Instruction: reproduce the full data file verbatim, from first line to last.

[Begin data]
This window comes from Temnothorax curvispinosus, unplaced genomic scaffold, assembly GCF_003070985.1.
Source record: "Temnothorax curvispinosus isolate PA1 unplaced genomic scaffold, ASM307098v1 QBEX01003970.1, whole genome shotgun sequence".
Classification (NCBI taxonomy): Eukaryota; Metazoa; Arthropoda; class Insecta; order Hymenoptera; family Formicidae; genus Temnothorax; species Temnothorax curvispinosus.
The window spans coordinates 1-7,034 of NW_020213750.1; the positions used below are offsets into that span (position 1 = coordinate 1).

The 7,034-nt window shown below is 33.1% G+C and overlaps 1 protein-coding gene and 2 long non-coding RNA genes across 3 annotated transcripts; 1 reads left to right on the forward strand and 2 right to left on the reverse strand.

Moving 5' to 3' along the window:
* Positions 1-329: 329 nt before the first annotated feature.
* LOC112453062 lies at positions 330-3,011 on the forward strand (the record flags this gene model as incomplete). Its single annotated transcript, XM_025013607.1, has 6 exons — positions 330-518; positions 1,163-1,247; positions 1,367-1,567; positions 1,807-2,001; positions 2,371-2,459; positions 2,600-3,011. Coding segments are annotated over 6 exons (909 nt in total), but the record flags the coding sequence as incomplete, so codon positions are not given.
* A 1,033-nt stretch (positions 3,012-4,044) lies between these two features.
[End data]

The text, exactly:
This window comes from Temnothorax curvispinosus, unplaced genomic scaffold, assembly GCF_003070985.1.
Source record: "Temnothorax curvispinosus isolate PA1 unplaced genomic scaffold, ASM307098v1 QBEX01003970.1, whole genome shotgun sequence".
Classification (NCBI taxonomy): Eukaryota; Metazoa; Arthropoda; class Insecta; order Hymenoptera; family Formicidae; genus Temnothorax; species Temnothorax curvispinosus.
The window spans coordinates 1-7,034 of NW_020213750.1; the positions used below are offsets into that span (position 1 = coordinate 1).

The 7,034-nt window shown below is 33.1% G+C and overlaps 1 protein-coding gene and 2 long non-coding RNA genes across 3 annotated transcripts; 1 reads left to right on the forward strand and 2 right to left on the reverse strand.

Moving 5' to 3' along the window:
* Positions 1-329: 329 nt before the first annotated feature.
* LOC112453062 lies at positions 330-3,011 on the forward strand (the record flags this gene model as incomplete). Its single annotated transcript, XM_025013607.1, has 6 exons — positions 330-518; positions 1,163-1,247; positions 1,367-1,567; positions 1,807-2,001; positions 2,371-2,459; positions 2,600-3,011. Coding segments are annotated over 6 exons (909 nt in total), but the record flags the coding sequence as incomplete, so codon positions are not given.
* A 1,033-nt stretch (positions 3,012-4,044) lies between these two features.